On the surface, it looks incongruous. How can Trump be leading Biden when one out of every four voters in Republican primaries voted for someone else? Can the national polls be that far off, or are other factors at play?

I posed this question to two political savants who shared their insights.

John McLaughlin, CEO at McLaughlin and Associates, who has conducted some polling for Trump, said that Haley’s best showings were in states such as New Hampshire, where voters can cross over and vote in Republican primaries even if they’re registered Democrats, or have no party affiliation. This trend began early, in New Hampshire and South Carolina, where McLaughlin says up to 20% of Republican primary voters view Biden favorably and have a history of voting in Democratic primaries. These voters “invaded” the Republican primary, as he put it, to cast a ballot against Trump.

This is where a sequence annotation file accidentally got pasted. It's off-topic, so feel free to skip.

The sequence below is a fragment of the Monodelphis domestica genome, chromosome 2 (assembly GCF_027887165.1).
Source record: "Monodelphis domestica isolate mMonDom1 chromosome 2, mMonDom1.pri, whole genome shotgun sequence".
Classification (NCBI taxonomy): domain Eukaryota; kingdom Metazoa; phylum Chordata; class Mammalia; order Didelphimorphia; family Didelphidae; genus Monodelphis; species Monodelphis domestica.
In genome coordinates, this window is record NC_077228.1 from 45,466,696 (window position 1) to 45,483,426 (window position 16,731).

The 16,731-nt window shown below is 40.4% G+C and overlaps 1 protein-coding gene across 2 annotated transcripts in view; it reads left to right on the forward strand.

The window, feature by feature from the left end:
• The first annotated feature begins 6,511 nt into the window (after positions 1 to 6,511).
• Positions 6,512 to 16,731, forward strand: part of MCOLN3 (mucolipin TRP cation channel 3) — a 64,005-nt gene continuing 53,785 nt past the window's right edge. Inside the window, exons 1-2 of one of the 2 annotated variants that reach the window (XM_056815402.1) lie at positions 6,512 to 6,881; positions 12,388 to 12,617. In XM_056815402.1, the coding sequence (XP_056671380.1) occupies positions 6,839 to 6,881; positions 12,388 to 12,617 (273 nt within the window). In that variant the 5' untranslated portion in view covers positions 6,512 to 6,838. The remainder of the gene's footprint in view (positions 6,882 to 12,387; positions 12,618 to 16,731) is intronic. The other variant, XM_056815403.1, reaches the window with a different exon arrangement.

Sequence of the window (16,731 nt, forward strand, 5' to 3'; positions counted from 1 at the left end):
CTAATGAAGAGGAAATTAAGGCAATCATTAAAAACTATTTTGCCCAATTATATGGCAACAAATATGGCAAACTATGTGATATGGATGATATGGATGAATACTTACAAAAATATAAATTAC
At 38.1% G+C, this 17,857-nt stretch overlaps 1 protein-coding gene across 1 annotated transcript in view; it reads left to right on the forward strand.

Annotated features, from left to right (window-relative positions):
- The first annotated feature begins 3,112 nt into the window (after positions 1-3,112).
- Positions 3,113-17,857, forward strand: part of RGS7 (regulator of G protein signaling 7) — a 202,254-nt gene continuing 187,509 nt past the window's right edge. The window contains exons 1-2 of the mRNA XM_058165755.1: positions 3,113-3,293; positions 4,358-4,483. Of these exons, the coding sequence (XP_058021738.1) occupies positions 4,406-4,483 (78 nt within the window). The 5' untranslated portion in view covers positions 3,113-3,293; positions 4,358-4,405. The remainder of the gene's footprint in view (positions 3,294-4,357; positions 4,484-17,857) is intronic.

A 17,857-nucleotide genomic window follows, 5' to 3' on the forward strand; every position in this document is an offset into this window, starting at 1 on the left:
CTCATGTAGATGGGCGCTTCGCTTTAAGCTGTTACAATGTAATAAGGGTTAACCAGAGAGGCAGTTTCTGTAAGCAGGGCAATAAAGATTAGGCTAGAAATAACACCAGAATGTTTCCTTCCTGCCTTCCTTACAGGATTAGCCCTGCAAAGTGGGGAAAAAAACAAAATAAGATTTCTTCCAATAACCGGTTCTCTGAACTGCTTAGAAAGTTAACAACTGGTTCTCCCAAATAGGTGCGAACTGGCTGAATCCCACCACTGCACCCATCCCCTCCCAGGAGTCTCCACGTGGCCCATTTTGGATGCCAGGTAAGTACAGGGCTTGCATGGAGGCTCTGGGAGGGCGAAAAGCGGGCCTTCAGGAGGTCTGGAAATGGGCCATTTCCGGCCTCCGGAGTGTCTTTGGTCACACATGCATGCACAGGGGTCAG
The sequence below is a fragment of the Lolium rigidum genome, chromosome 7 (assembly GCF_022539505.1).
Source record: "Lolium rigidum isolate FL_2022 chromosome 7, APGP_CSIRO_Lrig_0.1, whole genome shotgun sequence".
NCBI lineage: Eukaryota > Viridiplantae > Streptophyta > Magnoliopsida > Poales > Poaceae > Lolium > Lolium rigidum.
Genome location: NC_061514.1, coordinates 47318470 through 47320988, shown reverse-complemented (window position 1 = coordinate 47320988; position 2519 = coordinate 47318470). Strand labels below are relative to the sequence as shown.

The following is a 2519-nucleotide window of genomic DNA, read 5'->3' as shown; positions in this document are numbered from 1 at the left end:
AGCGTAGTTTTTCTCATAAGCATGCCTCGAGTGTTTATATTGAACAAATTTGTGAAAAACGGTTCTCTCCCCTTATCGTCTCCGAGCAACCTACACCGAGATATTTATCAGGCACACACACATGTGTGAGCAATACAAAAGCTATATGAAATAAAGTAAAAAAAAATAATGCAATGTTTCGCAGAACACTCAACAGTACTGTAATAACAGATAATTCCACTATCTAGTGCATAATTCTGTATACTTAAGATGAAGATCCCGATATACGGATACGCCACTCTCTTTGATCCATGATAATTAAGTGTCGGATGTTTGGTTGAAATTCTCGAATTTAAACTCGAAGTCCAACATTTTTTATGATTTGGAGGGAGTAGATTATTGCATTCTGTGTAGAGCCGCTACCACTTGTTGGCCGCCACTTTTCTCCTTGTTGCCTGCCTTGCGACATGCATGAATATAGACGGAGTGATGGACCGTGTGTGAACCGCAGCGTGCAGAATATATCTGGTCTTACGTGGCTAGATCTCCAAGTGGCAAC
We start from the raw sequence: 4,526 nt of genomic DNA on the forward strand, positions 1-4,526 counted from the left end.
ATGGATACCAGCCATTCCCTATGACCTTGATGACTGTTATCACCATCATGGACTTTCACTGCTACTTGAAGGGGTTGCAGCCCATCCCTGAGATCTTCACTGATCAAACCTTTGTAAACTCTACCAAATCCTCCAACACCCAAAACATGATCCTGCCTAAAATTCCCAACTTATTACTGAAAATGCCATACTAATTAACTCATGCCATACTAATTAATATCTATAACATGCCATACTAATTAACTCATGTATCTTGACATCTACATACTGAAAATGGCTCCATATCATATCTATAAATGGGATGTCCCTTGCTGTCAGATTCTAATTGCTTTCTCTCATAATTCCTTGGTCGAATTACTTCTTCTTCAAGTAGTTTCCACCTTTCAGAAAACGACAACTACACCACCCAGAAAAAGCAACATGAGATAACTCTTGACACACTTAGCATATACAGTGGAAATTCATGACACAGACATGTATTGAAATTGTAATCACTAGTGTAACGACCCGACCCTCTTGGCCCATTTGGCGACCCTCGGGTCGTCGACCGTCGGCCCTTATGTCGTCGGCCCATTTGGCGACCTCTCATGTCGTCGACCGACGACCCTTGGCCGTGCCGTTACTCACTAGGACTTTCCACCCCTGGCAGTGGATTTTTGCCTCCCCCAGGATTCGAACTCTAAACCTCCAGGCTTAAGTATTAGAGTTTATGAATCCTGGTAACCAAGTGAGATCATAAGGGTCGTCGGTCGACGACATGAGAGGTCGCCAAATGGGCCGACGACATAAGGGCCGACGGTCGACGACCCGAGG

“They are Biden voters who didn’t see a contest on their side and decided to cast an early vote against Trump,” McLaughlin said. “It doesn’t affect the national polls. Trump is still winning.”

Sean Trende, senior elections analyst at Real Clear Politics added that a lot (his emphasis) of Republicans view Biden as a complete and utter disaster who will bring the Republic to ruin. “They are voting for Haley either because they worry Trump will lose [to Biden], or just as a protest vote before they hold their nose and vote for Trump [in November],” Trende contends.

Chris Stirewalt, a senior fellow at the American Enterprise Institute (AEI), writes that the headlines we see declaring “Trump leads Biden in six of seven swing states” are accurate, but it would be more useful to say that “Biden trails Trump.” Stirewalt cites the Decision Desk HQ average poll, which shows Biden lagging his 2020 final election result by almost 6% in the critical states he won in 2020, including Nevada, Michigan, Georgia, Arizona, Pennsylvania, and Wisconsin, while Trump is underperforming by just 1% in those states compared to 2020.